Storage vendors could learn a thing or two from the Redmond gang about plugging holes in leaky systems.
When I joined ESG in 2003, the acronym stood for Enterprise Storage Group. As the company diversified into areas like security, we decided we needed a new middle name. Goodbye "Storage," hello "Strategy" and the Enterprise Strategy Group.
Why am I sharing this story? ESG was a leading storage analyst firm, but fairly unknown outside the spinning disk and magnetic tape crowds. When I joined ESG to start the information security practice, I decided that one of my initial focus areas would be security issues as they relate to storage. ESG had great relationships with storage professionals and vendors, and I found little actual research or writing about storage security. It seemed like a green field, so off I went.
After diving into storage security, I quickly realized why so little had been written on the subject. Storage professionals assumed security was something the networking and server folks had to deal with--a true case where ignorance was bliss. With no user demand for storage security, vendors were more than happy to snub security and concentrate on standard storage functionality around performance and availability.
The frightening world of storage security
Given that no one was truly minding the storage security store, I found a scary situation full of holes the size of Volks-wagens. Storage vendors seemed to eschew security in the way they designed, built and managed their products. Few field engineers, developers or chief technology officers ever mentioned security in customer meetings or analyst briefings. I discovered that almost all storage technologies:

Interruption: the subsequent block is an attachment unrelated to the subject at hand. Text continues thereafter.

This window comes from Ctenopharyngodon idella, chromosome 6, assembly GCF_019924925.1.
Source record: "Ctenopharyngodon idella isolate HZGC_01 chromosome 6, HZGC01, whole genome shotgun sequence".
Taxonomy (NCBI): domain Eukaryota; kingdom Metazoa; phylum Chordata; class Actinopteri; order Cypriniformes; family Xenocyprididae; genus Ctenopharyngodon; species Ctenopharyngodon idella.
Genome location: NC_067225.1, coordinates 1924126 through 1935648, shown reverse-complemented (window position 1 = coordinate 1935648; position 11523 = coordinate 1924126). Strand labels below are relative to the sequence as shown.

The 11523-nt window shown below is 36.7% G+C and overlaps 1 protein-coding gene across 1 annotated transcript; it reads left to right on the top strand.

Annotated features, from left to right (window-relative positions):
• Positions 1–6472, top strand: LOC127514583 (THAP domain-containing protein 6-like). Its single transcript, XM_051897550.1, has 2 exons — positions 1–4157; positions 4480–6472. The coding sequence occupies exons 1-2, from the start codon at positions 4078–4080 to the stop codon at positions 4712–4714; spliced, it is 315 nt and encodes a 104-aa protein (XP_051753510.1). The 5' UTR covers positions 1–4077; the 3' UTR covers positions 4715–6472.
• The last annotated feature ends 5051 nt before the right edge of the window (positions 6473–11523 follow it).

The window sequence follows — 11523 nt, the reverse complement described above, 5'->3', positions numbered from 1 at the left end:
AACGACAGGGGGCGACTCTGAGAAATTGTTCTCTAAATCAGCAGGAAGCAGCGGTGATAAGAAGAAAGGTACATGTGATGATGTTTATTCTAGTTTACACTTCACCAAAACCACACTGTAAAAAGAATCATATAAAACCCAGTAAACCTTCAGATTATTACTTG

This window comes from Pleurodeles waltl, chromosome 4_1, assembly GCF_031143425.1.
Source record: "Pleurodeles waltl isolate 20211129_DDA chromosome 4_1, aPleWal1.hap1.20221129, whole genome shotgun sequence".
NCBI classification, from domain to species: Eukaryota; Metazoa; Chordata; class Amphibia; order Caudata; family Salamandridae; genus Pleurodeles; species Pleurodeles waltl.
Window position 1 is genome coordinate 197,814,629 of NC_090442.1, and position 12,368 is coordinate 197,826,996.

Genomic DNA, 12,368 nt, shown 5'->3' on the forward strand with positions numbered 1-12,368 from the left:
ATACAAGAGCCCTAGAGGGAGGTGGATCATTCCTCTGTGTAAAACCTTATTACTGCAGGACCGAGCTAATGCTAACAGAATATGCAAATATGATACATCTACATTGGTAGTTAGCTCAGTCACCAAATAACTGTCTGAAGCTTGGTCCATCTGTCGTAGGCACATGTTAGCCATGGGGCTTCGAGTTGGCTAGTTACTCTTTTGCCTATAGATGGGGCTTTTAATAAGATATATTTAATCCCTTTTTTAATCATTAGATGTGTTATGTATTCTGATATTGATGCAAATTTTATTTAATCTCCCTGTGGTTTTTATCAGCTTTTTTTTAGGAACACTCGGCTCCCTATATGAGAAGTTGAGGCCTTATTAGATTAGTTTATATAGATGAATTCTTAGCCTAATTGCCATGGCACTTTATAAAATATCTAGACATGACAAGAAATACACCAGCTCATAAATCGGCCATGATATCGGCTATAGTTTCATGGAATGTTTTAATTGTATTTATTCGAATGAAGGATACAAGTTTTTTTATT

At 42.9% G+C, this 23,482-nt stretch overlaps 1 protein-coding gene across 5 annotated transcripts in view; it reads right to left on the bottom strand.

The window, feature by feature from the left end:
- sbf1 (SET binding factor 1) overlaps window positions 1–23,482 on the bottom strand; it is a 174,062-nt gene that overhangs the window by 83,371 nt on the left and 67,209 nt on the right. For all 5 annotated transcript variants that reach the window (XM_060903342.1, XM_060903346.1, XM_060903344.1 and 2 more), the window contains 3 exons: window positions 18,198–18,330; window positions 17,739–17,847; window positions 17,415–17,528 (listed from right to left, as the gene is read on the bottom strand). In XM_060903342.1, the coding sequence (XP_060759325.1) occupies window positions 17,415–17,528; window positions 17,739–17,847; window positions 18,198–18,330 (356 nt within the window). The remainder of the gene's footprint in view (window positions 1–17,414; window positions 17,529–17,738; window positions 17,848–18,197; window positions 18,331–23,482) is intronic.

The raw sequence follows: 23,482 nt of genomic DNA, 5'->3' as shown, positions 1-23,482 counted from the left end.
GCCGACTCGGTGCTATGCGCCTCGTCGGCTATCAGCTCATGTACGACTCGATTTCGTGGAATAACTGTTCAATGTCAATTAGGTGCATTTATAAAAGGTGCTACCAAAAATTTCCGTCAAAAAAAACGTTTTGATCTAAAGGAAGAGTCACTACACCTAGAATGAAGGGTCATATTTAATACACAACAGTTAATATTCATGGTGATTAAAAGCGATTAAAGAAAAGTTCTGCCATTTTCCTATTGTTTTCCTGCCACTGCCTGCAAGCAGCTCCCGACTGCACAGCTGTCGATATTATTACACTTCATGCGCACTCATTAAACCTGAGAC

- Were never tested for software-based security vulnerabilities. Storage software was filled with insecure interfaces, unnecessary functionality and buffer overflows. The code wasn't even a challenge for script kiddies, let alone sophisticated hackers.
- Left management interfaces wide open. This was especially alarming because hackers often rely on scanning networks to map IP addresses, discover hosts and find open applications. Storage devices were "sitting ducks."
- Had few processes for security bug tracking and patching. In the storage world, software updates were designed to repair software functionality glitches and came out a few times a year. Few vendors had anything in place to monitor, test, fix and distribute patches for addressing security vulnerabilities.
- Relied on insecure channels for storage management. Many storage professionals logged onto storage management apps over insecure protocols like Telnet and HTTP, rather than HTTPS or SSH. Critical storage management data was transported willy-nilly around the network in cleartext.
- Depended on basic authentication. Changing configurations on enterprise-class storage systems required only a user name and password combination. Even scarier, most users would simply log onto devices as "admin," gain root access to the systems and have the ability to change anything.
- Didn't log events. Storage systems may have had some proprietary logging format, but few users knew about it, let alone turned it on.
- Had insecure default configurations. Storage was insecure by default, meaning that if you configured an enterprise storage system the way the vendor recommended, it was wide open to the bad guys.
I was pretty shocked at the time and decided something had to be done. In March 2004, I responded with a storage security manifesto that outlined 42 security-related product features, storage architecture considerations and processes users should demand from vendors. I was proud of this effort until I realized that I was the only one who thought it was valuable. Storage professionals and vendors scoffed at the notion that security was an issue. Everyone went on their merry way while I became the storage industry equivalent of Chicken Little.